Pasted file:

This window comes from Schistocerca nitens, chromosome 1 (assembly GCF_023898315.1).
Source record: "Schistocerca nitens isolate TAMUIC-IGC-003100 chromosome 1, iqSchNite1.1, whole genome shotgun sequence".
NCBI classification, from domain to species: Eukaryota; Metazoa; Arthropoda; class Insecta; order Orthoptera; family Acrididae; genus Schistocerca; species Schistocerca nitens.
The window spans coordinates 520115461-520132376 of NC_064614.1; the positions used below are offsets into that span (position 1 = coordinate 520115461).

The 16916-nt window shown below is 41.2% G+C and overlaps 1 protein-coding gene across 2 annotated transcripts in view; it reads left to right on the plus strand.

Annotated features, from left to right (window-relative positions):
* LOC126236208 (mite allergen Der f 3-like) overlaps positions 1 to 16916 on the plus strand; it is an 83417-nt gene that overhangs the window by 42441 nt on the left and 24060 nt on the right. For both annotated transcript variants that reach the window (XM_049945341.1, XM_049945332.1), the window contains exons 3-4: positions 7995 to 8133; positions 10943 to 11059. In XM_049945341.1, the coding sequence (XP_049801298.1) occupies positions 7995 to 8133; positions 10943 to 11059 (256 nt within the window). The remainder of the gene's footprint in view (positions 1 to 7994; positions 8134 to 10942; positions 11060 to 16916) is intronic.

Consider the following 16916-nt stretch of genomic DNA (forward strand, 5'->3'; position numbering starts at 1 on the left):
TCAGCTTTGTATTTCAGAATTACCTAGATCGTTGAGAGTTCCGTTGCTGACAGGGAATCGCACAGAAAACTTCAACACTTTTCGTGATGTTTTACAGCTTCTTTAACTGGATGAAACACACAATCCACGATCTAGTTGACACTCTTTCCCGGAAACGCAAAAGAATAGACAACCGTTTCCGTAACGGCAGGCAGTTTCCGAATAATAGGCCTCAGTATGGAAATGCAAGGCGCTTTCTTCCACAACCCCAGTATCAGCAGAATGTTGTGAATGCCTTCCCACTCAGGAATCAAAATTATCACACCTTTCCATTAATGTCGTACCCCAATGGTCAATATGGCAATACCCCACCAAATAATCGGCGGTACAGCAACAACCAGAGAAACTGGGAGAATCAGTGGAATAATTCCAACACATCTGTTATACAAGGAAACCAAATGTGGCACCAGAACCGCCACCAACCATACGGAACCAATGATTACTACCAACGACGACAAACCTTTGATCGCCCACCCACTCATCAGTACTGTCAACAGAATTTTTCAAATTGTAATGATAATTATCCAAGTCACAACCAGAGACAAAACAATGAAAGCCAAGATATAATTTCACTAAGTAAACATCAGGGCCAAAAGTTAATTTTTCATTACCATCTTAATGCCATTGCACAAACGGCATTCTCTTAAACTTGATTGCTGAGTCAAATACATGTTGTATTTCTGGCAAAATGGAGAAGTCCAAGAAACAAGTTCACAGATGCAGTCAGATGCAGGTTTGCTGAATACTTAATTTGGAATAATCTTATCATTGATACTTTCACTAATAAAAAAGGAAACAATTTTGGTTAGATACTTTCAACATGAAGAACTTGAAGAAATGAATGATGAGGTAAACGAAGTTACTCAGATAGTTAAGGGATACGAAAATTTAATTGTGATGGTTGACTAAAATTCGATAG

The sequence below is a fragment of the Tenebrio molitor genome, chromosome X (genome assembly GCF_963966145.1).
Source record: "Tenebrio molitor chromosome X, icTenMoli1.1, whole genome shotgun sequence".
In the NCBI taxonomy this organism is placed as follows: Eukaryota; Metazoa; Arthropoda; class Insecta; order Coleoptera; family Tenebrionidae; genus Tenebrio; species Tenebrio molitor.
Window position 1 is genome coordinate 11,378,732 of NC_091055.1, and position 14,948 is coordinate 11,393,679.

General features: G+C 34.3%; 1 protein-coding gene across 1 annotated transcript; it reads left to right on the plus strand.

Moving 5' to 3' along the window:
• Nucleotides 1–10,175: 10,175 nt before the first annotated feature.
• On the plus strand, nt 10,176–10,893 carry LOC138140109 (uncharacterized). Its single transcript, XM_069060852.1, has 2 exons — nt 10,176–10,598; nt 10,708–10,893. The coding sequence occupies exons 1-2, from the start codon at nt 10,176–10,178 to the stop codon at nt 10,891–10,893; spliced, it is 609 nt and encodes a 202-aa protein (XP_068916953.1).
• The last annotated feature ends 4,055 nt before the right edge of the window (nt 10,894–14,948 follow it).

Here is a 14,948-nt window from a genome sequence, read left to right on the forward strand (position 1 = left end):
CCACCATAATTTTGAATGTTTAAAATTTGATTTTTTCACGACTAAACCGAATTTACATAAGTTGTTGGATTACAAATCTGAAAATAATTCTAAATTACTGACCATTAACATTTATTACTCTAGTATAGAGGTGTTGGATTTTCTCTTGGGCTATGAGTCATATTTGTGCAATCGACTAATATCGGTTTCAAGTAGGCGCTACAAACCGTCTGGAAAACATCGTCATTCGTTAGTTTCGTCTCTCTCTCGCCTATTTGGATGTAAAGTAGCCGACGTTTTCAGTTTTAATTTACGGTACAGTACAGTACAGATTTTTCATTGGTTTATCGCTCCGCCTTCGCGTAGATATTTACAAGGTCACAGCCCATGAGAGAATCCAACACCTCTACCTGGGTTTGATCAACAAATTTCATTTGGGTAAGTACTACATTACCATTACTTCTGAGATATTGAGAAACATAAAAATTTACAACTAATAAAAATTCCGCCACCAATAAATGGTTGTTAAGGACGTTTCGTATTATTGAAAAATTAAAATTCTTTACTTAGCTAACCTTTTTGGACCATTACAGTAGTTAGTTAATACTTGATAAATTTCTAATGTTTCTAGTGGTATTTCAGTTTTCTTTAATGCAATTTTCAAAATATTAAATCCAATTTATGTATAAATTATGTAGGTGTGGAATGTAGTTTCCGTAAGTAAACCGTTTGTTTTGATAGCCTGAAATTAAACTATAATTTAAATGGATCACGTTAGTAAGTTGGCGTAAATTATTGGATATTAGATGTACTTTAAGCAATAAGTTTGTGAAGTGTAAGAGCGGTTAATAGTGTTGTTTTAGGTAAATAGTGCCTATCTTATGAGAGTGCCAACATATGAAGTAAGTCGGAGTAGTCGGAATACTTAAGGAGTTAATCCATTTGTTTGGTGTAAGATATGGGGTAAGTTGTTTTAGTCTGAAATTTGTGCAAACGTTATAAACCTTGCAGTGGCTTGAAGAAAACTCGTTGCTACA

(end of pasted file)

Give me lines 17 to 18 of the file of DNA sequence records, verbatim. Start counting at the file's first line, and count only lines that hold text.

• On the plus strand, nt 10,176–10,893 carry LOC138140109 (uncharacterized). Its single transcript, XM_069060852.1, has 2 exons — nt 10,176–10,598; nt 10,708–10,893. The coding sequence occupies exons 1-2, from the start codon at nt 10,176–10,178 to the stop codon at nt 10,891–10,893; spliced, it is 609 nt and encodes a 202-aa protein (XP_068916953.1).
• The last annotated feature ends 4,055 nt before the right edge of the window (nt 10,894–14,948 follow it).